Seoul, Korea—Does NAFLD increase the risk of severe hypoglycemia in T2D patients?

A new Korean cohort study of more than 1.9 million people suggests that might be the case. Patients with T2D and NAFLD without cirrhosis were found to have an estimated 26% increased risk of severe hypoglycemia after adjustment for multiple clinical covariates, according to a report in the Journal of American Medical Association (JAMA) Network Open.

The authors from Yonsei University College of Medicine suggest that being aware of the link between "NAFLD and severe hypoglycemia in adults with type 2 diabetes, independent of obesity status, could help to inform management."

Background information in the article notes that while previous research has indicated an association between liver cirrhosis and hypoglycemia, no studies have investigated the link between NAFLD and hypoglycemia in noncirrhotic populations with T2D.

The nationwide, population-based retrospective cohort study used data from the National Health Insurance System of South Korea; it included diabetes patients aged 20 years or older who had undergone a medical health examination between January 1, 2009, and December 31, 2012. Follow-up continued until December 31, 2015, with data analyses performed between January 1, 2019, and February 2, 2021.

The baseline fatty liver index (FLI) was used as a surrogate marker for NAFLD, and hospital admission and emergency department visit data with a primary diagnosis of hypoglycemia were considered severe hypoglycemia. Among the nearly 2 million T2D patients, 57.8% were male.
Results indicated that during a median interquartile range follow-up of 5.2 (4.1-6.1) years, 45,135 (2.3%) experienced one or more severe hypoglycemia events. Researchers reported that participants with severe hypoglycemia, versus those without severe hypoglycemia, were older (mean standard deviation [SD] age, 67.9 [9.9] years vs. 57.2 [12.3] years; P <.001) and had a lower mean (SD) BMI (24.2 [3.43] vs. 25.1 [3.4]; P <.001).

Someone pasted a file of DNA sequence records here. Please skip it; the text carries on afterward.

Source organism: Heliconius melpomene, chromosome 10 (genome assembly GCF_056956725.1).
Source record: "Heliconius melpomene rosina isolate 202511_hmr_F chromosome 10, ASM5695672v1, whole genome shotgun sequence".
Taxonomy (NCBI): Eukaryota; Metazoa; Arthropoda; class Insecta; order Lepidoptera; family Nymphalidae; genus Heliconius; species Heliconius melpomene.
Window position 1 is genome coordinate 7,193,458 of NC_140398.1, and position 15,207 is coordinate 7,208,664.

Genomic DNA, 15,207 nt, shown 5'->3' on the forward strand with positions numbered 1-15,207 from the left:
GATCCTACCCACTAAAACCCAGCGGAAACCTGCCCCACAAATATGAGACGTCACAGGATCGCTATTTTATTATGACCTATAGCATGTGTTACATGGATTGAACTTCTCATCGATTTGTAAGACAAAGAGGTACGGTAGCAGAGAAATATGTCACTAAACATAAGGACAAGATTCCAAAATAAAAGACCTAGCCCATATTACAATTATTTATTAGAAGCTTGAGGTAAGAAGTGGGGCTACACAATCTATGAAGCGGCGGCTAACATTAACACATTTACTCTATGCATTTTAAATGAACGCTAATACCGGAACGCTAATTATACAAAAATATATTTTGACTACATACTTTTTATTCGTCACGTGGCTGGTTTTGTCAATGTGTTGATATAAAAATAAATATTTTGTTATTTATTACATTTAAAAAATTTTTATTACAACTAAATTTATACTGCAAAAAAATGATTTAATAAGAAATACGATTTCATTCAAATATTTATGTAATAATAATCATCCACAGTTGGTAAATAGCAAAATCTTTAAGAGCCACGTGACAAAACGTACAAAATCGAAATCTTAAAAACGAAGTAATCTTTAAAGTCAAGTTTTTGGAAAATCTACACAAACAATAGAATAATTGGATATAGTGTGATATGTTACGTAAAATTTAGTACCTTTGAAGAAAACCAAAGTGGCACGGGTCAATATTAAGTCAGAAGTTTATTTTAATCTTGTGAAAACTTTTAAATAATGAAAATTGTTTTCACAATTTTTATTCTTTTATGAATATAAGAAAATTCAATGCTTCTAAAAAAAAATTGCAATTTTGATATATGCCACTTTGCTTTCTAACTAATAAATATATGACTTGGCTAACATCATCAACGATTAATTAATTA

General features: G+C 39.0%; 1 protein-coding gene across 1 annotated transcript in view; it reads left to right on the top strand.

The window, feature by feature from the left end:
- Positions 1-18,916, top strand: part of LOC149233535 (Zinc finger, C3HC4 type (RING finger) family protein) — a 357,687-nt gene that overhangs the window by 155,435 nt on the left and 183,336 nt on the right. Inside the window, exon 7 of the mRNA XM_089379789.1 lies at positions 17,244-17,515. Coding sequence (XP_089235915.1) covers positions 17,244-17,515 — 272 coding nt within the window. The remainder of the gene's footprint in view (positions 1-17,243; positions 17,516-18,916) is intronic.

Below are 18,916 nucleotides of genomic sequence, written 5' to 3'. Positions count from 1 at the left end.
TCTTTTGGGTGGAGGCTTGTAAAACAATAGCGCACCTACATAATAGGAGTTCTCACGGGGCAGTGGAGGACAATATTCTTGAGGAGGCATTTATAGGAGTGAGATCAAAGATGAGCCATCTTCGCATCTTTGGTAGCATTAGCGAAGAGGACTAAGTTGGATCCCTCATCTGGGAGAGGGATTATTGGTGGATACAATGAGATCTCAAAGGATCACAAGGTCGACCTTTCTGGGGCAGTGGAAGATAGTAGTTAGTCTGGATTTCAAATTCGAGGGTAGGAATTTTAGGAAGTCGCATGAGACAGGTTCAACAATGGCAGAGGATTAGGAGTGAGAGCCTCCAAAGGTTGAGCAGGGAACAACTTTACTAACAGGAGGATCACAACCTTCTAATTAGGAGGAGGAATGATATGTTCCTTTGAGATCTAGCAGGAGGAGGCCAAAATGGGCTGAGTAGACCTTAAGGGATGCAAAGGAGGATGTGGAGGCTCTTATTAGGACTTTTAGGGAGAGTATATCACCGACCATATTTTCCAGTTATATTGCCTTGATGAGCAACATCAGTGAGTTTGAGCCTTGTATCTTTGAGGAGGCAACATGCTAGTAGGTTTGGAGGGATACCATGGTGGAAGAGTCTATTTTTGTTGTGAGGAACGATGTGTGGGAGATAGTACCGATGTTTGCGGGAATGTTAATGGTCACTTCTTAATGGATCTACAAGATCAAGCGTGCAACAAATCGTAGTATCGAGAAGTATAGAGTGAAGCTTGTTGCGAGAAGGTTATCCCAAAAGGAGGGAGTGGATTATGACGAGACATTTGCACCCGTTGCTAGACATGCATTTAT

The study reports that patients with NAFLD tended to have less severe hypoglycemia without consideration of obesity status, but after adjustment of multiple clinical covariates, including BMI, researchers determined a J-shaped association between FLI and severe hypoglycemia (5th decile: adjusted hazard ratio [aHR], 0.86; 95% CI, 0.83-0.90; 9th decile: aHR, 1.02; 95% CI, 0.96-1.08; 10th decile: aHR, 1.29; 95% CI, 1.22-1.37). In addition, the estimated risk of hypoglycemia was higher in participants with NAFLD (aHR, 1.26; 95% CI, 1.22-1.30).
The association was found to be more prominent in female participants (aHR, 1.29; 95% CI, 1.23-1.36) and those who were underweight (aHR, 1.71; 95% CI, 1.02-2.88).

The authors pointed out that older age, kidney insufficiency, and insulin therapy have long been considered risk factors for hypoglycemia in patients with T2D, and the association with lower BMI has also been established.

NAFLD, meanwhile, is a major metabolic liver disease worldwide, with the current 25% prevalence anticipated to increase rapidly due to the obesity epidemic and aging populations.

"Because of its association with obesity and insulin resistance, the overall prevalence of NAFLD in patients with type 2 diabetes is reported to be 55.5%," the authors wrote. "Moreover, NAFLD is an emerging risk factor for various complications, including metabolic syndrome, cardiovascular and kidney diseases, cancers, and overall mortality." They added that the recent findings also raise concerns that it could increase several hypoglycemia incidents in diabetes patients.

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